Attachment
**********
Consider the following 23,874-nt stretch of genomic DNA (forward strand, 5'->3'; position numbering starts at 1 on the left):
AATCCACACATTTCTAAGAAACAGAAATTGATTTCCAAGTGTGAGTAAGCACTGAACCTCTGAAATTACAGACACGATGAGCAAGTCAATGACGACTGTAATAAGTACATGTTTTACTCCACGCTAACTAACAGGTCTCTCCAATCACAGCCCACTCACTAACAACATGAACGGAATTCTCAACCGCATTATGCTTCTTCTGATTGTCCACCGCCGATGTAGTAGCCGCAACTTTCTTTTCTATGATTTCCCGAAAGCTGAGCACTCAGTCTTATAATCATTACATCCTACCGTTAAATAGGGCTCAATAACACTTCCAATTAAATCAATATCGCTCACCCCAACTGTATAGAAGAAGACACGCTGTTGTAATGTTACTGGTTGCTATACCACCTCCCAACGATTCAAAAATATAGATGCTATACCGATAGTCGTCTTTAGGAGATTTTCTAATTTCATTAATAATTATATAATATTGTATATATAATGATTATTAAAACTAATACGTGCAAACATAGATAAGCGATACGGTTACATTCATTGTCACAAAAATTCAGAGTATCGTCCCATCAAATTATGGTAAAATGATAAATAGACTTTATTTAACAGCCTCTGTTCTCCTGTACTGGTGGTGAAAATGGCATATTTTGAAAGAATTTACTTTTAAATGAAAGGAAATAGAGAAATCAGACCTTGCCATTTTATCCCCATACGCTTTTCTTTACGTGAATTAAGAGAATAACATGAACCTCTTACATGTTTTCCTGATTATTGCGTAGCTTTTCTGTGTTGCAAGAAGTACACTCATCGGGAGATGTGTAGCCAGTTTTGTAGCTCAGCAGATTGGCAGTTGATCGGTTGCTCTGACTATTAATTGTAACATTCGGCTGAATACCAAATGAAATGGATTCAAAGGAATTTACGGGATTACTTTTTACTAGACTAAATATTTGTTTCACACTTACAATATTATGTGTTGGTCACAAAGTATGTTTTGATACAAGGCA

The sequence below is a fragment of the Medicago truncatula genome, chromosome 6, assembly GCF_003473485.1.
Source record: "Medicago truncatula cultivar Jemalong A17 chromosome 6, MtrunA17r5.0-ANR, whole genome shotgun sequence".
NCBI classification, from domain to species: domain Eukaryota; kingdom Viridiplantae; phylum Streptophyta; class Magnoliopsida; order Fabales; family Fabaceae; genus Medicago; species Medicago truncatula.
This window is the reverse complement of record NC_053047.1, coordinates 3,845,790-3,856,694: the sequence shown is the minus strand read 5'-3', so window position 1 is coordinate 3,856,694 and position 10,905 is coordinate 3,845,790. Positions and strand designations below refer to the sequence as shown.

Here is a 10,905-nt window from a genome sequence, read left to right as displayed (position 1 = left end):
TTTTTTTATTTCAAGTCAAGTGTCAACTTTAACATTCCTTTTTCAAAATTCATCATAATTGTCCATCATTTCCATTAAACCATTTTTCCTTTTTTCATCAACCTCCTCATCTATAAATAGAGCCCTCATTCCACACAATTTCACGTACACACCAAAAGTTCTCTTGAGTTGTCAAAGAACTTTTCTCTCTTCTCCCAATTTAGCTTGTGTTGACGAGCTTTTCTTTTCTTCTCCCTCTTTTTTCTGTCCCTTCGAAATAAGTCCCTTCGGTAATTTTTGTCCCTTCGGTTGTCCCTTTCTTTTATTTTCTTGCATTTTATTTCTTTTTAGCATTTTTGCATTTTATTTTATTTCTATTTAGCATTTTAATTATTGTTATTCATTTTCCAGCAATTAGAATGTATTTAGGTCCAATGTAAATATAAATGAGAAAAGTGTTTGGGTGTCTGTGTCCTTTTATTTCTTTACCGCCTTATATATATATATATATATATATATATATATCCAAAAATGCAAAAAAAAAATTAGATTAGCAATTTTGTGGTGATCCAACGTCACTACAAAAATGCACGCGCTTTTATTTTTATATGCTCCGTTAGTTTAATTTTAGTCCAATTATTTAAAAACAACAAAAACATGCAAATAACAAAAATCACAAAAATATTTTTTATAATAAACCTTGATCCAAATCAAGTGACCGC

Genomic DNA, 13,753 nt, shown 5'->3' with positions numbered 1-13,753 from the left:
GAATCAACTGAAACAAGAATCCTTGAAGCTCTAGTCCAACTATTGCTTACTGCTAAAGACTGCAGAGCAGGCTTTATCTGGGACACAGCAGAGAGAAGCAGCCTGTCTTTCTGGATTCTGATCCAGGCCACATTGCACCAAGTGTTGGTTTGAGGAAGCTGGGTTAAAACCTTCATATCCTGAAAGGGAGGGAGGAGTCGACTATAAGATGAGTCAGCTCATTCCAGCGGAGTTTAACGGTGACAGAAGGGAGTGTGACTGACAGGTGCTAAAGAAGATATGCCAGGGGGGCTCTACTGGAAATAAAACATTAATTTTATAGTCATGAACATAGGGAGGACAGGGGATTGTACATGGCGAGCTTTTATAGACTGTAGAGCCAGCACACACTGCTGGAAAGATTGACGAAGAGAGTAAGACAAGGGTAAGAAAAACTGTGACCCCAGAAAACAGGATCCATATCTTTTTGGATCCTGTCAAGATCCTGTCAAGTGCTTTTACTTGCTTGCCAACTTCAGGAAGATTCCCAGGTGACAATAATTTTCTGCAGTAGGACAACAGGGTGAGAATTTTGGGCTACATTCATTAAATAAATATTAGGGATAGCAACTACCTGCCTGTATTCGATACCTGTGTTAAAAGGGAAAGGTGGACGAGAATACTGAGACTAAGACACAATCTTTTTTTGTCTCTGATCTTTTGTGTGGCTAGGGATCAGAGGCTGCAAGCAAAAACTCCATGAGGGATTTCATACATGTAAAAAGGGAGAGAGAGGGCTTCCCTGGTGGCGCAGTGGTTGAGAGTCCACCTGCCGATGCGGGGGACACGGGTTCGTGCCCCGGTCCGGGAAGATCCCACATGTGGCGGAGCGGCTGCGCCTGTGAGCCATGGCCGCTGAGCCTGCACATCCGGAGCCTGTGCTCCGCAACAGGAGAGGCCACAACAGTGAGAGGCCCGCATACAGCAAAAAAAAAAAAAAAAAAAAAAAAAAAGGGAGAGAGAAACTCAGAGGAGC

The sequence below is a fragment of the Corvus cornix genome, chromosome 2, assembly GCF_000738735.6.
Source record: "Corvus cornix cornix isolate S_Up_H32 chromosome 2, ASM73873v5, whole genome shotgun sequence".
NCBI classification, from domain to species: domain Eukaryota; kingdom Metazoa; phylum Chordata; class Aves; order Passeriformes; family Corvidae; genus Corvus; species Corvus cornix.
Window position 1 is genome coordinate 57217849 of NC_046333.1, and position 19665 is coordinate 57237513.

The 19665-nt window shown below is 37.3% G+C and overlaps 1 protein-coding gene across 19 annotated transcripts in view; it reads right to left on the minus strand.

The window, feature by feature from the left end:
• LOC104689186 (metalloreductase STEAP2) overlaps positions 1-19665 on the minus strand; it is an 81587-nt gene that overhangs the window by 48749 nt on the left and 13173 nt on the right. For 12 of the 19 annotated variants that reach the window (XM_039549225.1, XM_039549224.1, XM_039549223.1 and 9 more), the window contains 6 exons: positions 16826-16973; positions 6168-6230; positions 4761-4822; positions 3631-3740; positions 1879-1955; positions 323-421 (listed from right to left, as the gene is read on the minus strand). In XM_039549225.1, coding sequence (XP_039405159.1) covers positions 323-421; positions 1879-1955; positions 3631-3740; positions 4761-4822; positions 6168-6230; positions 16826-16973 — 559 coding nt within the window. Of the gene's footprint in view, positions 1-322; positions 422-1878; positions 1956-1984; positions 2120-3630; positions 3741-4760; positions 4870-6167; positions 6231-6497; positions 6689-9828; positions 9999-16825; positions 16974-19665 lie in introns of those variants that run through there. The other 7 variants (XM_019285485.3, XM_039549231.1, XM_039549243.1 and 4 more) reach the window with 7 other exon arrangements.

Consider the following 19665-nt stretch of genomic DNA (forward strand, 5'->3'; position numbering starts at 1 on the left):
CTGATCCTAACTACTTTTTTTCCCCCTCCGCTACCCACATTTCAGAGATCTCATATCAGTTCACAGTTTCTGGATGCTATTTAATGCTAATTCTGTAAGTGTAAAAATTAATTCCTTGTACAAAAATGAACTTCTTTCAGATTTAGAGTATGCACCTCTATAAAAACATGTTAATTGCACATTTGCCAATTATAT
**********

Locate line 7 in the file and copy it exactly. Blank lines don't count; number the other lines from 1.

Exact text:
Here is a 10,905-nt window from a genome sequence, read left to right as displayed (position 1 = left end):